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I read parts of Lex Rex and the only way I could construe a way he’d argue against masks if you start with the assumptions that masks are idolatry. But that isn’t the idolatry that was in mind of Rutherford in that book, nor do I think masks are idolatry. Perhaps they could be for a small few who wear masks in their cars while driving by themselves.

It was interesting that these books were thrown out as supporting the belligerators cause but I never saw quotes from the books. When I began to look for myself I was astonished how they were/are twisted the details.

A good quote I found from Pierre Viret a while back:

“But if his tyranny seeks to extend itself beyond the body and goods, and he seeks to compel us to commit idolatry and transgress the commands of God, in such case we must hate him-that is, Love God more than him, and obey Him, the supreme Ruler, more readily than men, who are no more than dust and ashes, just as the apostles, who feared Him who can kill the body and soul more than those who killed Jesus Christ (Acts 5:29)”

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An interesting wrinkle here that I’d like to get the thoughts of others on:

I spoke with a man making similar arguments who said his Lutheran tradition doesn’t speak of three spheres of authority but four. The fourth being the “personal” sphere of authority.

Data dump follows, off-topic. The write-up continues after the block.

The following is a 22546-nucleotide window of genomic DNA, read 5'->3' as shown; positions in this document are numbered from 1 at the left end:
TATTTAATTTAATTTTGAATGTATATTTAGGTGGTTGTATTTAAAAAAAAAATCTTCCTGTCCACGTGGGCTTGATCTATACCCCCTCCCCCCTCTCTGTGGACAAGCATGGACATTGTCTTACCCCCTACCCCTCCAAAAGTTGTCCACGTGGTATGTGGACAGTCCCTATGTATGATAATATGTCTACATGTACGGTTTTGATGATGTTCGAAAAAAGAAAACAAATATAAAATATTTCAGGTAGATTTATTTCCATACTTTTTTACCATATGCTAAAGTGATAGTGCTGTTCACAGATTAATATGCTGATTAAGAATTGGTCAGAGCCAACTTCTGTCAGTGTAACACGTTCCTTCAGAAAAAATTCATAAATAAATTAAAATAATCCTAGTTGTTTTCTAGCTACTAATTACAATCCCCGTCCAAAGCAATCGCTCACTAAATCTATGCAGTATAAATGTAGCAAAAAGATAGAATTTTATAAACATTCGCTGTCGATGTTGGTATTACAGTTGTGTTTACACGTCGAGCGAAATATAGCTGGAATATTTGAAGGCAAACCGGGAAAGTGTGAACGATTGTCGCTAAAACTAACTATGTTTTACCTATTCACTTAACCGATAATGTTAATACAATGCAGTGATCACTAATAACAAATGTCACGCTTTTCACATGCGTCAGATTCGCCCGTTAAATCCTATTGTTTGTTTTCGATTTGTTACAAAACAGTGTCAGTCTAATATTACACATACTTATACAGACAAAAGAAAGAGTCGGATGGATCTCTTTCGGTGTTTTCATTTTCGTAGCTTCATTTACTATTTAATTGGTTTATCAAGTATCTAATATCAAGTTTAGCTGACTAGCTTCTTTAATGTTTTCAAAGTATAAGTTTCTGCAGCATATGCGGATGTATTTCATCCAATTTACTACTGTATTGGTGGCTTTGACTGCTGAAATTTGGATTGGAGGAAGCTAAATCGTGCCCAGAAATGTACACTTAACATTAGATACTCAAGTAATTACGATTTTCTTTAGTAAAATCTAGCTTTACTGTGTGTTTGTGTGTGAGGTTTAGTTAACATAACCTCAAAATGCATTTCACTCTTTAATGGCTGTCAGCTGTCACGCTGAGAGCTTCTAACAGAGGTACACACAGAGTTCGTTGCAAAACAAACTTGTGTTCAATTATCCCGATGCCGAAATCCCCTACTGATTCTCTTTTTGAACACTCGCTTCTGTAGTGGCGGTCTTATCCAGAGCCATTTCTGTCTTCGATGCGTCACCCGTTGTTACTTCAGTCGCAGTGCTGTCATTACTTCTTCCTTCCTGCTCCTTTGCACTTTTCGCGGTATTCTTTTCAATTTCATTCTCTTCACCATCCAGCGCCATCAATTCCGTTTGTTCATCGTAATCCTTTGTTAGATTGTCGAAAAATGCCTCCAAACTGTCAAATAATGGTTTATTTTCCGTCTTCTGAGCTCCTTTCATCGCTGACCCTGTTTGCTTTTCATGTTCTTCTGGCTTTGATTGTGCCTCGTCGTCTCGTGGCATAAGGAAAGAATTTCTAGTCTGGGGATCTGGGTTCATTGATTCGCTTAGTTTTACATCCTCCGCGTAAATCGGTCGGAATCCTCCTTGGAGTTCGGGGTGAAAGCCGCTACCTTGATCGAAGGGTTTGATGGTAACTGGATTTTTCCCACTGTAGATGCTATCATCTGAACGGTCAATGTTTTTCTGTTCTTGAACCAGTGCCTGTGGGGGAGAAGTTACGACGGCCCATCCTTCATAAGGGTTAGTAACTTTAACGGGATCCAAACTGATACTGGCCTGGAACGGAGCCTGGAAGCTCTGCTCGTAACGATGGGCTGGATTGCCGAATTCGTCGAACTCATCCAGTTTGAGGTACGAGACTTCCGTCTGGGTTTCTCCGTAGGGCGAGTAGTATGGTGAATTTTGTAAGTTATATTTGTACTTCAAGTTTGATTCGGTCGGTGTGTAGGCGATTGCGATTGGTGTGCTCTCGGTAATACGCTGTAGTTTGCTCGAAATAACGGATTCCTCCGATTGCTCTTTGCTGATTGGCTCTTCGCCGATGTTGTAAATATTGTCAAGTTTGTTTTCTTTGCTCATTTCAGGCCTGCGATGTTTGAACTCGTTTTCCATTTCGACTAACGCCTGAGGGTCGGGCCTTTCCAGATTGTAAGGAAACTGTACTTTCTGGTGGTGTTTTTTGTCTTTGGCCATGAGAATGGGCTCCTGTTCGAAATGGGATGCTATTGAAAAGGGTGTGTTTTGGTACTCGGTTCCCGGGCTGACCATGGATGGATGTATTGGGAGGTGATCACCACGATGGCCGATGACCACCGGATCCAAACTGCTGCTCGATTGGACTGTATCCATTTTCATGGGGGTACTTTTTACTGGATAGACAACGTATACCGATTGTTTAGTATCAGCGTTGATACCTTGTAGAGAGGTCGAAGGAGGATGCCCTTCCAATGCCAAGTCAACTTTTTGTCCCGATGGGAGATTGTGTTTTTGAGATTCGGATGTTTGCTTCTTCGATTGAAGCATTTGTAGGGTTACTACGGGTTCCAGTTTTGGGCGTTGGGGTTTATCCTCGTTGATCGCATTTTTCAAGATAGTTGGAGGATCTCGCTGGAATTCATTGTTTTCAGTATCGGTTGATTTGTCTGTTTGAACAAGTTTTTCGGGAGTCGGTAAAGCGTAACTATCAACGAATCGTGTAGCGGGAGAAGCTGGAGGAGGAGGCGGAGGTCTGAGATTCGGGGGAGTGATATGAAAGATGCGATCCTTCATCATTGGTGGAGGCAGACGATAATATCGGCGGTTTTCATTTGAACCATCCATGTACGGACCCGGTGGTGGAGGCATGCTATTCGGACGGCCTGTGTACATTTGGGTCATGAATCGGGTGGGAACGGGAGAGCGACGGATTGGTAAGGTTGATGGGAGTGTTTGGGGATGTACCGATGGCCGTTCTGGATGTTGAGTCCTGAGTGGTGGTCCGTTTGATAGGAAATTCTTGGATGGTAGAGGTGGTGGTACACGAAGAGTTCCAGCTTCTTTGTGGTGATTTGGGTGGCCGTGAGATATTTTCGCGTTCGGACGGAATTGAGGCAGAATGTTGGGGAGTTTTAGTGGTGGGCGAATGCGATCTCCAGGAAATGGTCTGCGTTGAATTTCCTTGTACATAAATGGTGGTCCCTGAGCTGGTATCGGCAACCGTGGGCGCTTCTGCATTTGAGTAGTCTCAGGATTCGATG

I’m not familiar with enough writings to know whether he is right, but the implications for your argument would seem to be that telling us what to wear is pretty far inside another sphere of authority.

The further inside that sphere, the higher the need would have to be to justify it, I think, rather than a hard line. I think you’re right on that, and interestingly our laws are written acknowledging that fact as well. There are various levels from strict scrutiny all the way down to rational basis.

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This is what I had in mind.

My garage is in terrible shape. What does that say about me? I try to keep on top of the most critical tasks, but there has always been a general pattern of disorganization in my life. I finally disciplined myself to the point where everything was under control, but then I got married and had kids (and more kids, and then teenagers), and I’ve never been able to catch up since.

We didn’t specifically discuss this, but when I mentioned that I followed my employer’s mask mandate even though I thought masks were annoying and ineffectual, he mistakenly assumed it was only to avoid getting in trouble rather than my sincere submission to a superior’s requirement

I think this is a good way to put it.

Alright, Joel; clean environment for you, and clean science. The point I was making had to do with our expectation of clean consciences and thinking we can reduce moral choices to clarity. Also, I would not oppose submission to fear in talking abt the nature of obedience to any authority. Inextricably tied to God and those He puts over us. Idea that obedience is somehow less worthy when motivated by fear or reward is prevalent today, but unsupported by actual preaching of Jesus, to take just One Example. Love,